One in six young peo­ple eat fast food ‘twice a day’

Malta Independent - - HEALTH -

One in six young peo­ple eat fast food twice a day, ac­cord­ing to a sur­vey of the na­tion’s eat­ing habits.

The Good Food Na­tion Sur­vey found that most peo­ple ate fast food on aver­age two days per week.

But in the 16 to 20-year-old cat­e­gory, one in six ate fast food at least twice a day, with one in eight among 21 to 34-year-olds eat­ing as fre­quently.

The study of more than 5,000 peo­ple found that half of them thought “a meal isn’t a meal with­out meat”.

How­ever, the same pro­por­tion were un­aware of how much meat is a rec­om­mended daily amount.

The Depart­ment of Health ad­vises an aver­age of no more than 70g per day, which is the equiv­a­lent of two-and-a-half rash­ers of ba­con.

But nearly one in four peo­ple thought the rec­om­mended amount of meat was at least dou­ble that.

The sur­vey found that a fifth of men (21%), and 32% of 16 to 21year-old men and women, ate meat at least three times a day.

The typ­i­cal adult now eats meat at least twice a day and has only six meat-free days a month.

Chris­tine Hayes, brand edi­to­rial di­rec­tor of Good Food, said it showed it was “easy to be con­fused about the amount of meat one can en­joy while still eat­ing a healthy, balanced diet”.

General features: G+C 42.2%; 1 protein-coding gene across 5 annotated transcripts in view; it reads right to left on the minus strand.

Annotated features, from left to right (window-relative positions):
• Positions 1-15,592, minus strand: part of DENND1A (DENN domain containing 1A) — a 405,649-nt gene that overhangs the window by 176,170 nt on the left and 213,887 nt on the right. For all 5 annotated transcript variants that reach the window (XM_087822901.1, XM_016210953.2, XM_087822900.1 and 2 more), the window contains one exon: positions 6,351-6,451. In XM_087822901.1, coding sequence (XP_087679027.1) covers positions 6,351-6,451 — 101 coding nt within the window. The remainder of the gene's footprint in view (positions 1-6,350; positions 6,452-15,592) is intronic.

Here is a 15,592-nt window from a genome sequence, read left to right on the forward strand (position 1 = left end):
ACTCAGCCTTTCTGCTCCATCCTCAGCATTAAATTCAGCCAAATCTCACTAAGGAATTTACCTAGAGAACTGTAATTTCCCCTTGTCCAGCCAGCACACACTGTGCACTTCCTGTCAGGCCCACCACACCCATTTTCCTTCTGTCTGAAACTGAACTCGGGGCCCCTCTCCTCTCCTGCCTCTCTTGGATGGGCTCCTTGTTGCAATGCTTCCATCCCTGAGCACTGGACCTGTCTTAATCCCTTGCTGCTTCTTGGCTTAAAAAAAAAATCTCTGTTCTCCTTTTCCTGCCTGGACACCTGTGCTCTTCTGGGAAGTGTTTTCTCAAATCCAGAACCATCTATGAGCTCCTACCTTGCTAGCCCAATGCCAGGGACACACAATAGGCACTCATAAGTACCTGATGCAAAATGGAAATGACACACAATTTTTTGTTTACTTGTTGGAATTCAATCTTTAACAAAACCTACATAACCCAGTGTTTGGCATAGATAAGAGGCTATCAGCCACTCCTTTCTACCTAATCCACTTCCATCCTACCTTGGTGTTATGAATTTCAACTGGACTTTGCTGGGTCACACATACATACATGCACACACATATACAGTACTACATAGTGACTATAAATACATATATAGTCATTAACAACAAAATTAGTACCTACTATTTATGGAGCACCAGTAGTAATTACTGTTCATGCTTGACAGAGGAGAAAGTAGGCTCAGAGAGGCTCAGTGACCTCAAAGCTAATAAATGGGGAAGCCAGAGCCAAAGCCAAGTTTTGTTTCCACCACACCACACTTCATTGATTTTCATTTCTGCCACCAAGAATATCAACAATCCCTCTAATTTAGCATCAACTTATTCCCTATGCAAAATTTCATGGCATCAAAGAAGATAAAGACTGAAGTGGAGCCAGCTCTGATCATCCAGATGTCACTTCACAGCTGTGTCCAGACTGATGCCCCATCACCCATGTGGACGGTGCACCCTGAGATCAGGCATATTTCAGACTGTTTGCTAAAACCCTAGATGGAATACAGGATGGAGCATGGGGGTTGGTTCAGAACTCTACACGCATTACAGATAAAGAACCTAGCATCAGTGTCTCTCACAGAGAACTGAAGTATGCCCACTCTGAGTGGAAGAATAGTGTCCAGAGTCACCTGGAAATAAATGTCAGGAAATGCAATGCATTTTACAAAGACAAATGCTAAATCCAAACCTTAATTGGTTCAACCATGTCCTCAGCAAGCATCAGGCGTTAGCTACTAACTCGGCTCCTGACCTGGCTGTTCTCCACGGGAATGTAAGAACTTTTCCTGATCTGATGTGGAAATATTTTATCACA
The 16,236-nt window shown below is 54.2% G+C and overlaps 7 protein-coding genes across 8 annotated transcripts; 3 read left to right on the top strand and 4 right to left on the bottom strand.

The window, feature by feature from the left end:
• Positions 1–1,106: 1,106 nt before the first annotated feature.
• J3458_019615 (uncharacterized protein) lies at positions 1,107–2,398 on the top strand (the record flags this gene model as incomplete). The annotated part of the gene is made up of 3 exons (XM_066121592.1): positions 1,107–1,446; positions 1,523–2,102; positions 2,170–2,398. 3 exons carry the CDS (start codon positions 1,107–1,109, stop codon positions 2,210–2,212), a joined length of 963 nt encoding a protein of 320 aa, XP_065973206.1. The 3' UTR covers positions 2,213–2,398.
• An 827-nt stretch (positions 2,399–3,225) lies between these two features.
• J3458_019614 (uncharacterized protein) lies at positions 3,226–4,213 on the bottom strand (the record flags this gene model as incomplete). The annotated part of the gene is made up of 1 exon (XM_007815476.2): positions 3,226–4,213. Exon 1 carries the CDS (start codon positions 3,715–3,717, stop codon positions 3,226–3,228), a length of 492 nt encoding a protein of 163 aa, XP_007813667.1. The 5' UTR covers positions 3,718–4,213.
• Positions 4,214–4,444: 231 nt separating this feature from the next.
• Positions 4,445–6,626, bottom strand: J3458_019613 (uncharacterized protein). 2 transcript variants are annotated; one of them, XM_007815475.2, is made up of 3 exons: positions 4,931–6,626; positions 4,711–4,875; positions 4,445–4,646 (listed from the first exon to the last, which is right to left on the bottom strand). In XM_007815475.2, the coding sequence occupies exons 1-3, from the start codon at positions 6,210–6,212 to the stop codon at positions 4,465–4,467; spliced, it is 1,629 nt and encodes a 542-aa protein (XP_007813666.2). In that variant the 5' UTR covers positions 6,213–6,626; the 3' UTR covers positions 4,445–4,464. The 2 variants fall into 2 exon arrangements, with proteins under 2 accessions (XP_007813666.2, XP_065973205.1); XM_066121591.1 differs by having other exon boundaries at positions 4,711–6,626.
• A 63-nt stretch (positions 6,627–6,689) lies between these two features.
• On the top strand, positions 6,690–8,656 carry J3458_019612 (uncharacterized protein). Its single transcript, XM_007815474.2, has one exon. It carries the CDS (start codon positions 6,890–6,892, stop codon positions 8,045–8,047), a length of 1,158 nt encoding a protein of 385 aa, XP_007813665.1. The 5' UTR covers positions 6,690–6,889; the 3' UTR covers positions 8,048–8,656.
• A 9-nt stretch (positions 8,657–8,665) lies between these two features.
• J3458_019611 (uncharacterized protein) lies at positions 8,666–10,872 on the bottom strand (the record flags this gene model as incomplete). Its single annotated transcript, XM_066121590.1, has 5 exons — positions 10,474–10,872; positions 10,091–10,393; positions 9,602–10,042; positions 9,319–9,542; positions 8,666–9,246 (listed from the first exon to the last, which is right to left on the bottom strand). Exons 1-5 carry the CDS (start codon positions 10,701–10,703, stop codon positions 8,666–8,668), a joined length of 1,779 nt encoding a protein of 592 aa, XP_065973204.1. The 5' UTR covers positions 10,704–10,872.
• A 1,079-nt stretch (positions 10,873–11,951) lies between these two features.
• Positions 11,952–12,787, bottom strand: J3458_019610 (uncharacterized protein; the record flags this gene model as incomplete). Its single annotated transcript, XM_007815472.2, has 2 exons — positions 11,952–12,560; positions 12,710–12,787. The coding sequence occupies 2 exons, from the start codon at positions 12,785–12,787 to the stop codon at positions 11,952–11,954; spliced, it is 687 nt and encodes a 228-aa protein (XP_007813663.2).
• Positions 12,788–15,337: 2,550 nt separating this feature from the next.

She added: “Those who do eat meat can still cook a Sun­day roast and eat the oc­ca­sional steak when balanced with some meat-free dishes.”

The sur­vey found that two in five peo­ple aged 21 to 34-yearolds had posted a photo of a meal they had cooked, on so­cial net­work­ing sites such as In­sta­gram.

A third had posted a photo of a meal they had eaten in a res­tau­rant.

And al­most one in three have been in­spired to cook a meal af­ter see­ing a photo on so­cial me­dia.

Also, 43% in that age group used the in­ter­net on their mo­bile phones to find a recipe while 26% will fol­low a video recipe on their phone.

The same pro­por­tion of peo­ple were in­flu­enced by YouTube when pur­chas­ing food.

Among the other find­ings of the sur­vey, more than a quar­ter of adults al­ways or al­most al­ways skipped eat­ing break­fast.

When it came to the 21 to 34year-old age group, one in four said they missed break­fast most of the time.

This age group was also the one most likely to skip eat­ing lunch.

How­ever they were the gen­er­a­tion most likely to ex­er­cise reg­u­larly, with 86% claim­ing they did so.

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